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So What’s Low Carb? Chapter 4 – Part 9

Sep 16, 2015

The Diabetes Diet
Richard K. Bernstein, MD, FACE, FACN, FACCWS
Part 9 of Chapter 4
So What’s Low Carb?


It is common practice to prescribe supplementary vitamins and minerals for diabetics. This is primarily because most diabetics have chronically high blood sugars and therefore urinate a lot. Excessive urination causes a loss of water-soluble vitamins and minerals. If you can keep your blood sugars low enough to avoid spilling glucose into the urine (you can test it with Clinistix or Diastix), and if you eat a variety of vegetables, and red meat at least once or twice a week, you should not require supplements. Note, however, that major dietary sources of B-complex vitamins (folic acid is one of these) include “fortified” or supplemented breads and grains in the United States. If you’re following a low carbohydrate diet and therefore exclude these from your meal plan, you should eat some bean sprouts, spinach, broccoli, brussels sprouts, or cauliflower each day. If you do not like vegetables, you might take a B-complex capsule or a multivitamin/mineral capsule each day.

Supplemental vitamins and minerals should not ordinarily be used in excess of the FDA’s recommended daily requirements. Large doses can inhibit the body’s synthesis of some vitamins and intestinal absorption of certain minerals. Large doses are also potentially toxic. Doses of vitamin C in excess of 500 mg daily may interfere with blood sugar readings (causing them to appear erroneously low). Large doses of vitamin C can actually raise blood sugar, cause kidney stones, and even impair nerve function (as can doses of vitamin B-6 in excess of 200 mg daily, so beware of B-complex capsules). Vitamin E has been shown to reduce one of the destructive effects of high blood sugars (glycosylation of the body’s proteins),* with increased amounts providing increased benefit up to 1,200 IU (international units) per day.

*Glycosylation of protein — the bonding of glucose to protein — is essentially what you see in bread crust. Inside the bread loaf the proteins are supple, but the proteins in the crust have bonded with sugars and lost any resilience. Bad news when it happens inside your body.

It has recently been shown to lower insulin resistance. I therefore recommend 400–1,200 IU per day to a number of my patients. Be sure to use the forms of vitamin E known as gamma tocopherol or mixed tocopherols, not the common alpha tocopherol, which can inhibit the absorption of essential gamma tocopherol from foods. Vitamin E can reduce the ability of blood to clot and must therefore be restricted in some people. Consult your physician before using it.

The insulin-sensitizing agent metformin can cause systemic reduction of vitamin B-12. This can be corrected with calcium supplements or more calcium in your diet (cream or cheese, for example).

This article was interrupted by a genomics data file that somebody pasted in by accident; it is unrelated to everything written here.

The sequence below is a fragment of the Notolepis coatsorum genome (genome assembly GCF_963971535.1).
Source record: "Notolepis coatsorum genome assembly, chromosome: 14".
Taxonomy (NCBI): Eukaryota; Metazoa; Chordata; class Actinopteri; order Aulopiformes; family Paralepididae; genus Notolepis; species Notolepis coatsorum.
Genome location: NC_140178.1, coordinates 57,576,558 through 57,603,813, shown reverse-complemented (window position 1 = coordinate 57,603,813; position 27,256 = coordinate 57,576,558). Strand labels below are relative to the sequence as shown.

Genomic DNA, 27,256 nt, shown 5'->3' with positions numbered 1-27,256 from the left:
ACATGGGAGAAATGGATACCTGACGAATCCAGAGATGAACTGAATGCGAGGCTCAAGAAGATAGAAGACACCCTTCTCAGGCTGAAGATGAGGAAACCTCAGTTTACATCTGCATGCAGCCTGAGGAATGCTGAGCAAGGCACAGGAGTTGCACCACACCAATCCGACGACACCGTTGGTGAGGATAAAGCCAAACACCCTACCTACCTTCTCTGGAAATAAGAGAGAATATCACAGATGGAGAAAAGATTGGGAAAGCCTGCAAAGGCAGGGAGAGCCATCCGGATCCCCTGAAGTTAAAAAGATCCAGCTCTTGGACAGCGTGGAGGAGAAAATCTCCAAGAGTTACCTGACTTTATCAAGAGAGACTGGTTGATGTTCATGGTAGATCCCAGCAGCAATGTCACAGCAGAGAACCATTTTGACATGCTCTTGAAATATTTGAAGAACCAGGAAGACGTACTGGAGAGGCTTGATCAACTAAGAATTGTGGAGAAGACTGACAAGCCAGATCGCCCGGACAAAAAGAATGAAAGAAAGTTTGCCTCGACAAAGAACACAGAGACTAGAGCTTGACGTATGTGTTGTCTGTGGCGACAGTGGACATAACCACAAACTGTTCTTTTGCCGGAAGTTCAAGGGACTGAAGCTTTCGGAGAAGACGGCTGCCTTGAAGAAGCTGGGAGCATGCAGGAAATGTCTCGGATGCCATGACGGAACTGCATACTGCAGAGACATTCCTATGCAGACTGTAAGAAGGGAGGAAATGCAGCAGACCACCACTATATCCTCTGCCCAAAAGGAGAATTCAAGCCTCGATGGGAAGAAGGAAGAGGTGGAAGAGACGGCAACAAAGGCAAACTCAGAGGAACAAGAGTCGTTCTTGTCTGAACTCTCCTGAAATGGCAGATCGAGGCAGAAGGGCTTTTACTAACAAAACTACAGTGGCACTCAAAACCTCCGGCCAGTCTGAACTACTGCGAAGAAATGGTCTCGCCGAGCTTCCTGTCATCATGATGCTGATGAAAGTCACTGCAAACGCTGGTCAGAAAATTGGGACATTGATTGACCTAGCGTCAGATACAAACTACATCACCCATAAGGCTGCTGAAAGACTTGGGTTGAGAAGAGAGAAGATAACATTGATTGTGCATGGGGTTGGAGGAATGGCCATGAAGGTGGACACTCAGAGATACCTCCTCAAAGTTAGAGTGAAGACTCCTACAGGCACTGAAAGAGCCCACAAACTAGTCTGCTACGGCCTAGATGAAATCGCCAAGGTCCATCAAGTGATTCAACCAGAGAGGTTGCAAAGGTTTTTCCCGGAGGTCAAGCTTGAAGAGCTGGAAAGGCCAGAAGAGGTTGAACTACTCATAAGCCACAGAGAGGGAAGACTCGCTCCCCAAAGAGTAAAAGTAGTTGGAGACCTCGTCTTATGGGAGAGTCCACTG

A new diet often brings about changes in frequency and consistency of bowel movements. This is perfectly natural and should not cause concern unless you experience discomfort. Increasing the fiber content of meals, as with salads, bran crackers, and soybean products, can cause softer and more frequent stools. More dietary protein can cause less frequent and harder stools. Calcium supplements can cause hard stools and constipation, but this is usually offset if they contain magnesium. Normal frequency of bowel movements can range from 3 times per day to 3 times per week. If you notice any changes in your bowel habits more or less than these frequencies, discuss them with your physician.


Most of my patients initially feel somewhat deprived, but they are also grateful to feel more alert and healthier — sometimes more so than they have in years. I fall into this category myself. My mouth waters whenever I pass a bakery shop and sniff the aroma of fresh bread, but I am also grateful simply to be alive and sniffing.

We would like to thank the publisher Little Brown and Company and Dr. Richard K. Bernstein, for allowing us to provide excerpts from The Diabetes Diet.

Copyright © 2005 by Richard K. Bernstein, M.D. All rights reserved. No part of this book may be reproduced in any form or by any electronic or mechanical means, including information storage and retrieval systems, without permission in writing from the publisher, except by a reviewer who may quote brief passages in a review.

Author’s Note:
This book is not intended as a substitute for professional medical care. The reader should regularly consult a physician for all health-related problems and routine care.

For more information on Dr. Bernstein’s and to purchase his books, CD’s or get access to his free monthly webinars, visit his website at DiabetesBook.com.